Watch out for e-commerce scammers and online fraud during this Black Friday and other sales bonanzas!

11.11 may be over but the holiday shopping season isn’t. Businesses and consumers alike need to be on the alert for e-commerce scams and online fraud this coming Black Friday and the year-end festive shopping season.

Now that the COVID-19 pandemic has accustomed consumers of all ages to ‘warp’ online for their shopping needs, what can we learn from this online shopping experience, 11.11 and other events in 2021, and what should businesses watch out for during this ‘black alert’?

INFOGRAPHIC: Impact of pandemic on 2021 holiday shopping season

DigiconAsia discussed the likely fraud risks and strategies with Subashish Bose, Senior Director, Fraud and Security Line of Business, FICO:

The growth in online shopping and e-commerce has also attracted a rise in online scams. What are some of the trends you’ve observed in 2021?

Bose: Scammers are improving their methods to look increasingly legitimate. For example, one of the scams that has really boomed in 2021 is fraudulent postal and shipping, a con where criminals try to extract personal information or infect computers with malware. This type of scam has seen more than 60% of Britons receiving at least one such text in the past year.

Subashish Bose, Senior Director, Fraud and Security Line of Business, FICO
  • Fake listings of goods on e-commerce sites is also popular in the region, where customers end up paying for goods and services which are never delivered.
  • Another popular tactic among scammers is posing as puppy breeders to swindle funds from eager holiday gifters looking to purchase pets for their loved ones. In fact, Australians lost an astounding $2.5 million to pet scams just this year.
  • Outside of e-commerce, another common one is remittance fraud. Victims typically receive very legitimate-looking messages from a school mate or someone in their social circle on messaging apps like Facebook or WhatsApp. The name, photo and phone number displayed can all look genuine and the scammer might even name drop a common friend to establish his credibility. He then reveals a medical emergency with a family member facing financial difficulty and the need to remit money to them ASAP from overseas. He would eventually try and trap the person into believing his plight and agreeing to send the money.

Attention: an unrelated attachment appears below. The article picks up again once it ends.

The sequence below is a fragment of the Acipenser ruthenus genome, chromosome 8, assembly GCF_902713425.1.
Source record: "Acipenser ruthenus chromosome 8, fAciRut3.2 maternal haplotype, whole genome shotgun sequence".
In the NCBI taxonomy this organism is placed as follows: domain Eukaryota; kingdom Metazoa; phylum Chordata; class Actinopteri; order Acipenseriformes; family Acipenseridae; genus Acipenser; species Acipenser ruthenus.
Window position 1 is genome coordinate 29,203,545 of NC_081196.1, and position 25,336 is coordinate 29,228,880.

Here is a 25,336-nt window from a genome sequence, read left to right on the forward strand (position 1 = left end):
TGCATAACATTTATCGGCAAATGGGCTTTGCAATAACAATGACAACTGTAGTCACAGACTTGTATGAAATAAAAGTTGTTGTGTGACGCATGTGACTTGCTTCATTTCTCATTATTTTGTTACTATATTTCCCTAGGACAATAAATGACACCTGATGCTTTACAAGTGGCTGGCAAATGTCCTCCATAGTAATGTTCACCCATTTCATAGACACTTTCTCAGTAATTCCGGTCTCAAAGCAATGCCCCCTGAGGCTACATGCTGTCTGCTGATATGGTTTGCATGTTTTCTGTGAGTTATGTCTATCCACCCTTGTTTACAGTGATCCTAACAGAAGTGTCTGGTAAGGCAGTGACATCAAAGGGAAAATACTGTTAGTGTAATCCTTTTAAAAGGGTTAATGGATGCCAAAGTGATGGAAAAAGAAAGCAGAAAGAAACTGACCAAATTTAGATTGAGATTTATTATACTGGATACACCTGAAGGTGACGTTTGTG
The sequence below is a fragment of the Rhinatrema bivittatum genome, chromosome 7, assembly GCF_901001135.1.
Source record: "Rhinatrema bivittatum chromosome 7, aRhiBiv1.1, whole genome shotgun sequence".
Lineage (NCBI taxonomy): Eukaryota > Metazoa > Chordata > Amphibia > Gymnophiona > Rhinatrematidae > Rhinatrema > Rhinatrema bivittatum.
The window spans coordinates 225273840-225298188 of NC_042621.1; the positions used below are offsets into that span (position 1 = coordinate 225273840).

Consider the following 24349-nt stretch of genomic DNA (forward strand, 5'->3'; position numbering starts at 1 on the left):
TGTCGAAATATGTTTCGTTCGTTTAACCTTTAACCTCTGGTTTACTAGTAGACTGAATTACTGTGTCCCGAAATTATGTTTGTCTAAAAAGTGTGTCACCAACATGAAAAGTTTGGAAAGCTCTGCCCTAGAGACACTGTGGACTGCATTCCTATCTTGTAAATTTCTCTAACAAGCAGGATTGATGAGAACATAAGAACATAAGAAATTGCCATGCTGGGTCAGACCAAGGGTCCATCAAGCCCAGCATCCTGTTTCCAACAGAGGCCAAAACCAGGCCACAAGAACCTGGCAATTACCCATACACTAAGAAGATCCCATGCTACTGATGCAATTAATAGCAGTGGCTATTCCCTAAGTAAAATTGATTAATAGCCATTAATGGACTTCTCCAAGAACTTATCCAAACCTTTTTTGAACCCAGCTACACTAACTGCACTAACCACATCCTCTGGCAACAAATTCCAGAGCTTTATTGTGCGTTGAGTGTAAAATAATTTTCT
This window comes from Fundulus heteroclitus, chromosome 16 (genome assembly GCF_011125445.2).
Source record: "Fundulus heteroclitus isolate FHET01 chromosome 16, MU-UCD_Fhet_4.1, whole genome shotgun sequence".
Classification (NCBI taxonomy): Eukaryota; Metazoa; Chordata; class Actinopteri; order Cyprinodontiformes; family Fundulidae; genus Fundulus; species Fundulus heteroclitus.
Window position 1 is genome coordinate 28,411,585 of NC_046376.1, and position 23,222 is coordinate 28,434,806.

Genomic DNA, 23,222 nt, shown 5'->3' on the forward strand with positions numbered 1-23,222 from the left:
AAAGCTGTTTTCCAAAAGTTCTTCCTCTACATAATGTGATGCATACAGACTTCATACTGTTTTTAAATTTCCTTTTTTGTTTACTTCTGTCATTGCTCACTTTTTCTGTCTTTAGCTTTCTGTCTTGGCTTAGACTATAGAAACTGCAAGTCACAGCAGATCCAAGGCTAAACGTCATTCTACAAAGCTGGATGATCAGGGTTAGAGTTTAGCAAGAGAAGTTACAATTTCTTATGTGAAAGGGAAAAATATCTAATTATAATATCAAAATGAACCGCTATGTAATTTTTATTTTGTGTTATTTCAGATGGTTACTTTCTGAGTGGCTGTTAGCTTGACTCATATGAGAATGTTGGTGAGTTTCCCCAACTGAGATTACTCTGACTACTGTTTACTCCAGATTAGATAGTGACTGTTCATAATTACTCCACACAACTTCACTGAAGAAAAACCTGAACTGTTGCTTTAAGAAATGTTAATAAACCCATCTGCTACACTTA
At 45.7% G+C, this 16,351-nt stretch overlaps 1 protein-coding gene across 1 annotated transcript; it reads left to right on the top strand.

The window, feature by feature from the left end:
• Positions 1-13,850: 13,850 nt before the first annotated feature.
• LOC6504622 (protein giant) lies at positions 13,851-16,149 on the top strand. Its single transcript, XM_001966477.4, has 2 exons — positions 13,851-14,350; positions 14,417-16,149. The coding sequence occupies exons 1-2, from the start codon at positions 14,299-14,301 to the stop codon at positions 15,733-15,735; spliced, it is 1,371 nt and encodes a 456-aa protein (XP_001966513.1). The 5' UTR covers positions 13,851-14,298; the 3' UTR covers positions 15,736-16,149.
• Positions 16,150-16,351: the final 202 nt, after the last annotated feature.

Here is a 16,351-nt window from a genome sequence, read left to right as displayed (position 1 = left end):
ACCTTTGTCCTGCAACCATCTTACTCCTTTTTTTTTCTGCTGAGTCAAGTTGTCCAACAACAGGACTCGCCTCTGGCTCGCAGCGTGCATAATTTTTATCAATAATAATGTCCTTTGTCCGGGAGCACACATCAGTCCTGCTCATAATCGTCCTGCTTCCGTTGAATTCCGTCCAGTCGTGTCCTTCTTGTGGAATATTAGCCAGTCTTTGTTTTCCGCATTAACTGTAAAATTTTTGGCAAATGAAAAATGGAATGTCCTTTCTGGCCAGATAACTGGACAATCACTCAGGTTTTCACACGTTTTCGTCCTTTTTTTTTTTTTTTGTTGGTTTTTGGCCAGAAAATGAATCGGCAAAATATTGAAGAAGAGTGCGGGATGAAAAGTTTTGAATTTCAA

• Other types making the rounds are scams disguised as a phone call, email, or SMS from a business establishment like banks or e-commerce platforms citing a security problem with the account and asking the victim to perform some steps for remediation or to call a number.
  • Opportunists are even taking advantage of the pandemic, or related welfare packages provided by governments, which can also come in the form of a message disguised to be from a government agency, in particular the health or tax department.

How can consumers better protect themselves from payment fraud, especially when shopping online?

Bose: To avoid falling prey to fraud, consumers should take preventive steps to protect themselves:

  1. Revisit password habits
    Make passwords long, complex and unique across various accounts – bank, email, shopping sites – and track it using a password manager. It is also important to use trusted browsers – most safe browsers like Safari and Chrome recommended passwords are great as they are very difficult to crack and are available across multiple devices.
  2. Think before you click